It is important that you and your partner have agreed to do this in times of conflict. This process will help to keep sexual passion and loving bond alive in your relationship. You should make a prior agreement to partake in the process always. So when one asks the other, even though you may not want to, you will agree to say “yes”. It is not based on whether you want to, it is based on a decision you have made in your relationship which you have both agreed to honour no matter what – “to keep sexual passion and loving bond between you alive.”
Never refuse to honour this agreement because if you do you threaten the issue of trust in your relationship. Your partner has trusted you enough to drop the argument and ask for harmony. This I affirming that your relationship is more important than ego, more important than being right in this particular issue.
Suppose it is you who lets go first. You could say. “This is not getting us anywhere. I want to be in harmony with you. I want to do the Bonding Process. We can discuss this later when we are not so upset. Let’s put our bodies together.” The steps in the Bonding Process are as follows:
Step 1:
Take up the nurturing position. You (the requesting partner in this case) lie on your back while your partner lies besides you and rests her head on your chest. Place your right arm around her in a nurturing manner. She places her right hand on your heart chakra and you put your left hand on top of hers. Bend your right knee and place it between her legs, touching her sexual centre. Her right leg is bent over yours so her knee touches your genital area.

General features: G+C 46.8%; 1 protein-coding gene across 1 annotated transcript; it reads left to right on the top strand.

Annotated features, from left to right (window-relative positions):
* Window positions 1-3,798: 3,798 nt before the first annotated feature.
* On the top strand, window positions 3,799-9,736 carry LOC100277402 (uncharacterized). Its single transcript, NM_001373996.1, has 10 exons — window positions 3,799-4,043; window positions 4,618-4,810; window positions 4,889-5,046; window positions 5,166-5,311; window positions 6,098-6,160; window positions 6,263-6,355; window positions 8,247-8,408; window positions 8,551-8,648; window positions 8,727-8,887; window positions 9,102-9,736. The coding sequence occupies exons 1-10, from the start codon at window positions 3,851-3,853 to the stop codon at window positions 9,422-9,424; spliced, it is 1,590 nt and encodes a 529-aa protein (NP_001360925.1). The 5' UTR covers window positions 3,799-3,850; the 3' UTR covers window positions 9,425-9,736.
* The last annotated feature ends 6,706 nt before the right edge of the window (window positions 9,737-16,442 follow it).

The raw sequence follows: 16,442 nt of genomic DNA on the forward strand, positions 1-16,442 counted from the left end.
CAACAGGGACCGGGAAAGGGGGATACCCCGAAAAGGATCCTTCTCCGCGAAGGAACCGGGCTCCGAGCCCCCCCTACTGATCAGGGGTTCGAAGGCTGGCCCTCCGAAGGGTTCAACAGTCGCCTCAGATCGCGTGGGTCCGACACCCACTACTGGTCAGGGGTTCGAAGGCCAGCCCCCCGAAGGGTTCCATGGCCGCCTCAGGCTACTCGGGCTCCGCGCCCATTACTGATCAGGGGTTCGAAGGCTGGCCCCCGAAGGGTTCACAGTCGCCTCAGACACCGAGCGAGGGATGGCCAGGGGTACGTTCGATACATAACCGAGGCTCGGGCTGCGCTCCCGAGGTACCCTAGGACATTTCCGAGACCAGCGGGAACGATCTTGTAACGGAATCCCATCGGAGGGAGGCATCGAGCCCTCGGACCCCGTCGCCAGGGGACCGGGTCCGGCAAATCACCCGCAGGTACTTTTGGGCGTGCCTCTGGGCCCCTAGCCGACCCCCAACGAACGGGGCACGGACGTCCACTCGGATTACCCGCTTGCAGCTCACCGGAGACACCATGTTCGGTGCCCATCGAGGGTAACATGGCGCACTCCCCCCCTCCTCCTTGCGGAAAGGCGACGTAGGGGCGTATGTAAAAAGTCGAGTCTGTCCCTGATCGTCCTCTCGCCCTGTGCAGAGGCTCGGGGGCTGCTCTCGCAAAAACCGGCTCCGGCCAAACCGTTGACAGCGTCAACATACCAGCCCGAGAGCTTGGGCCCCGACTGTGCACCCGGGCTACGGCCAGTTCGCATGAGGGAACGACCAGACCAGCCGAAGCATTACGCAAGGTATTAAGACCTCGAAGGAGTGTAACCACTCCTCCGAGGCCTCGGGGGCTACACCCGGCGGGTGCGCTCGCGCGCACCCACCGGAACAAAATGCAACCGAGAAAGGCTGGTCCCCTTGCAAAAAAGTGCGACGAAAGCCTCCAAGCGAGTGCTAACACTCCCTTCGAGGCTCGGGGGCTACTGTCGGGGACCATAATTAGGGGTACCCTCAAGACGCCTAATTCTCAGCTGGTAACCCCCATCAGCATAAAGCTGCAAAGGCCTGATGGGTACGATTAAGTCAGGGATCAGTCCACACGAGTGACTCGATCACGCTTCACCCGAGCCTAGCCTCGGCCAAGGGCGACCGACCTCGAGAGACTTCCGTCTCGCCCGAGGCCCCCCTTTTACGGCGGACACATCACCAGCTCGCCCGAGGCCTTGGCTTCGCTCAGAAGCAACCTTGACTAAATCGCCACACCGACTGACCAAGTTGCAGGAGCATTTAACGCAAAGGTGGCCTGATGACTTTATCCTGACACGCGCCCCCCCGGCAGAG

This connects your heart centre. Where you can open to give and receive love again, with your sexual centre, which, for a man, tends to open you more to wanting intimacy again. For her, being held in the nurturing position tends to open her heart centre again and by touching her sexual centre with your leg, reverses her normal reactive behaviour to close down sex to you in time of conflict.
Step 2:
Use the breath to let go of any tension. If you are very upset you will find that you will be tensing your body and holding your breath or you will feel your partner doing this. Breathe in with a long, deep breath through the nose and then sigh as you breathe out through the mouth –ahh! Repeat this at least 10 times, co-ordinating your breaths if you can; otherwise make sure you are both doing the deep breathing. Never allow just one of you to be doing it; both must participate.